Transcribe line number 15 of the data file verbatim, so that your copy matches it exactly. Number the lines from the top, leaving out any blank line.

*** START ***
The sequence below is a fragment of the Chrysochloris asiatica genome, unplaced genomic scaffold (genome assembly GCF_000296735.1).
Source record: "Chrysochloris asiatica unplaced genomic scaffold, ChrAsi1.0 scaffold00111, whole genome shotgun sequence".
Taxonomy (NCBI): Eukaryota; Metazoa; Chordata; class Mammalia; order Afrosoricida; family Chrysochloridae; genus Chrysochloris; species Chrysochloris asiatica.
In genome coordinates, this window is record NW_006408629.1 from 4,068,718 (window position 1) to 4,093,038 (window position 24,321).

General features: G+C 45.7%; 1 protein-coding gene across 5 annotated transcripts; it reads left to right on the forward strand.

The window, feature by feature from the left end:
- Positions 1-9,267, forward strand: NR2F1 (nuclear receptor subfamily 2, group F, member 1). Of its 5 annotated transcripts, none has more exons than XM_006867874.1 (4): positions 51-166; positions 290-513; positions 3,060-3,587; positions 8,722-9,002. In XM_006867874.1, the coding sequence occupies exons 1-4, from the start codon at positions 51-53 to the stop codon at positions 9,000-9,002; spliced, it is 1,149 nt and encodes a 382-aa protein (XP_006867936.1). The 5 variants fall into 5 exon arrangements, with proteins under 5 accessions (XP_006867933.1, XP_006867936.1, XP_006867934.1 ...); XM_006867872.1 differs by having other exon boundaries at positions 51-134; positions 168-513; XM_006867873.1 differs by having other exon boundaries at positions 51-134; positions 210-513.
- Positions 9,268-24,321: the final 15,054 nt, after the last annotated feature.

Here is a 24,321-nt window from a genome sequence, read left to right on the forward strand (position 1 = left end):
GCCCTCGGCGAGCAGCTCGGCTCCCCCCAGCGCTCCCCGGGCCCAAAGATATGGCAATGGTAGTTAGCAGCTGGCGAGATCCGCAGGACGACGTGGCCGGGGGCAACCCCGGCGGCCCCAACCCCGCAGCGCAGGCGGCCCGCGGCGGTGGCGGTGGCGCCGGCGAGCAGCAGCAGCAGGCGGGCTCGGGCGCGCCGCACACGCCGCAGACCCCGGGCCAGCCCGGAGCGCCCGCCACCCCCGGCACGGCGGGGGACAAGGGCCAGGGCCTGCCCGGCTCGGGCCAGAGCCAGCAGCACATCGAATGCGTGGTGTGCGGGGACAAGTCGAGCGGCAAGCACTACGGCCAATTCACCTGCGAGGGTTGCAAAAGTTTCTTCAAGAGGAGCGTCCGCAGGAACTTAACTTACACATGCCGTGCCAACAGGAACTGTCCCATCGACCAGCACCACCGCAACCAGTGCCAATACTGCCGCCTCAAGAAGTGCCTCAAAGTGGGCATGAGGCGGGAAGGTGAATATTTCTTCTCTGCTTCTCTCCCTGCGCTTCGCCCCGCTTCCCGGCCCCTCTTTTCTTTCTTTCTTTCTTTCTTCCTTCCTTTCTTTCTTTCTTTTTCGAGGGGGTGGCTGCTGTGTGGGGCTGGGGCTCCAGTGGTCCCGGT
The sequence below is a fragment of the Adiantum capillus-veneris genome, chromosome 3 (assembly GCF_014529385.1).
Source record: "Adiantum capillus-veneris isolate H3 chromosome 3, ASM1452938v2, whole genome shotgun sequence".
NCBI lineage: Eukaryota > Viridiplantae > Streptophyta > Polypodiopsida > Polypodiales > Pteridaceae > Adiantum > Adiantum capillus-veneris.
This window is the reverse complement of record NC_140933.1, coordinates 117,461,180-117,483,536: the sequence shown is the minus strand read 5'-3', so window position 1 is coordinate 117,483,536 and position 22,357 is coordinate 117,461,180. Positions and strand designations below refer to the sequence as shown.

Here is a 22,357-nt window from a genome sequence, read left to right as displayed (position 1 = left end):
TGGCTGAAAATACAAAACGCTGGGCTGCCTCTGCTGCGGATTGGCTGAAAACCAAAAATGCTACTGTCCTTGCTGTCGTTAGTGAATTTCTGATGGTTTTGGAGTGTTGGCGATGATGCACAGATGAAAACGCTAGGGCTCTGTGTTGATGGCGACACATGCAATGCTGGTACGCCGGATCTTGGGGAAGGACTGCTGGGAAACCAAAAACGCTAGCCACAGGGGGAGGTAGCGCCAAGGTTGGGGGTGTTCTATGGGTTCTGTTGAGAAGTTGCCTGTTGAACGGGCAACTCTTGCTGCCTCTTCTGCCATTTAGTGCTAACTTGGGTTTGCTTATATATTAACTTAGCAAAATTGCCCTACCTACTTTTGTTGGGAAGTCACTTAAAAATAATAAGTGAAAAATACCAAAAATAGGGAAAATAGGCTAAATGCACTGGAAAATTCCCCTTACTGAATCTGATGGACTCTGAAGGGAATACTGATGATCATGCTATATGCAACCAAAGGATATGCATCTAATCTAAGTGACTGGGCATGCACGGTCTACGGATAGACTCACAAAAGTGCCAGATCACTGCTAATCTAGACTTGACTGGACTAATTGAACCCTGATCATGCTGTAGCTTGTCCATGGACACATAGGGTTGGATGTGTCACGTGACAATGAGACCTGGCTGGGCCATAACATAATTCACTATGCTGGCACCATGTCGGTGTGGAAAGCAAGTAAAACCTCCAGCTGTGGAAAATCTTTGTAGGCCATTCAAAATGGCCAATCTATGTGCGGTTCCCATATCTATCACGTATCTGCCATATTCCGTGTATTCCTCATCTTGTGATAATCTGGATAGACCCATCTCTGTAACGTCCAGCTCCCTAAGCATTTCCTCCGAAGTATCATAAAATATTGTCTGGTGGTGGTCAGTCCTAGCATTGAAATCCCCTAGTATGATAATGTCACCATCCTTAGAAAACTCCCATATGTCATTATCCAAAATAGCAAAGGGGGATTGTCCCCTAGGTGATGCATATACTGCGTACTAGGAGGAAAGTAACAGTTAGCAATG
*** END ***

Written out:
Here is a 22,357-nt window from a genome sequence, read left to right as displayed (position 1 = left end):